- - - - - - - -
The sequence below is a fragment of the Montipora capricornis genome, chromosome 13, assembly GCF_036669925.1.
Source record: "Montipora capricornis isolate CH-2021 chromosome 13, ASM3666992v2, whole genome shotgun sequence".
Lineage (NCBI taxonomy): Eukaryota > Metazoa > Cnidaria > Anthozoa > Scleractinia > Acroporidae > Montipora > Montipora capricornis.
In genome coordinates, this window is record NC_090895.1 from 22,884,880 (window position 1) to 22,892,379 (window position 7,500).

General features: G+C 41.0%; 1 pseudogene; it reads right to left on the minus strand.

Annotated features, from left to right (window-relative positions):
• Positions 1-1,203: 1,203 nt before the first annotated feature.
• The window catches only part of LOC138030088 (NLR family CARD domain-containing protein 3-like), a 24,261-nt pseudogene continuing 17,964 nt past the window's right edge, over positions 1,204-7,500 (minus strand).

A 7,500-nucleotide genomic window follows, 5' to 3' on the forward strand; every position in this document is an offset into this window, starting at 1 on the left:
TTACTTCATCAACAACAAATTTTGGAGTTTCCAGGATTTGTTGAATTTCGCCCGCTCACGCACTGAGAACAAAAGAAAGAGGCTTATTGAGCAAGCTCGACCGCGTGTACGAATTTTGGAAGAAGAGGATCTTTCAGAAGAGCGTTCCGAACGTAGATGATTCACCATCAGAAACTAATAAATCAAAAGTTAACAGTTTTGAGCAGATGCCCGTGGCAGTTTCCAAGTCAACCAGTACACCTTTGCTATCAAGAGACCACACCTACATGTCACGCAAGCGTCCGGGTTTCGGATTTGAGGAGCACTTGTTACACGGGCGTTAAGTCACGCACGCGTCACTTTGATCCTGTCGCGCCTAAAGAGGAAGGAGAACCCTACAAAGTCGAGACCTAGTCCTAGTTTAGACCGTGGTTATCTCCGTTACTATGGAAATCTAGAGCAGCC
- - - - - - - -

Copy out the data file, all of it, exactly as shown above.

The sequence below is a fragment of the Montipora capricornis genome, chromosome 13, assembly GCF_036669925.1.
Source record: "Montipora capricornis isolate CH-2021 chromosome 13, ASM3666992v2, whole genome shotgun sequence".
Lineage (NCBI taxonomy): Eukaryota > Metazoa > Cnidaria > Anthozoa > Scleractinia > Acroporidae > Montipora > Montipora capricornis.
In genome coordinates, this window is record NC_090895.1 from 22,884,880 (window position 1) to 22,892,379 (window position 7,500).

General features: G+C 41.0%; 1 pseudogene; it reads right to left on the minus strand.

Annotated features, from left to right (window-relative positions):
• Positions 1-1,203: 1,203 nt before the first annotated feature.
• The window catches only part of LOC138030088 (NLR family CARD domain-containing protein 3-like), a 24,261-nt pseudogene continuing 17,964 nt past the window's right edge, over positions 1,204-7,500 (minus strand).

A 7,500-nucleotide genomic window follows, 5' to 3' on the forward strand; every position in this document is an offset into this window, starting at 1 on the left:
TTACTTCATCAACAACAAATTTTGGAGTTTCCAGGATTTGTTGAATTTCGCCCGCTCACGCACTGAGAACAAAAGAAAGAGGCTTATTGAGCAAGCTCGACCGCGTGTACGAATTTTGGAAGAAGAGGATCTTTCAGAAGAGCGTTCCGAACGTAGATGATTCACCATCAGAAACTAATAAATCAAAAGTTAACAGTTTTGAGCAGATGCCCGTGGCAGTTTCCAAGTCAACCAGTACACCTTTGCTATCAAGAGACCACACCTACATGTCACGCAAGCGTCCGGGTTTCGGATTTGAGGAGCACTTGTTACACGGGCGTTAAGTCACGCACGCGTCACTTTGATCCTGTCGCGCCTAAAGAGGAAGGAGAACCCTACAAAGTCGAGACCTAGTCCTAGTTTAGACCGTGGTTATCTCCGTTACTATGGAAATCTAGAGCAGCC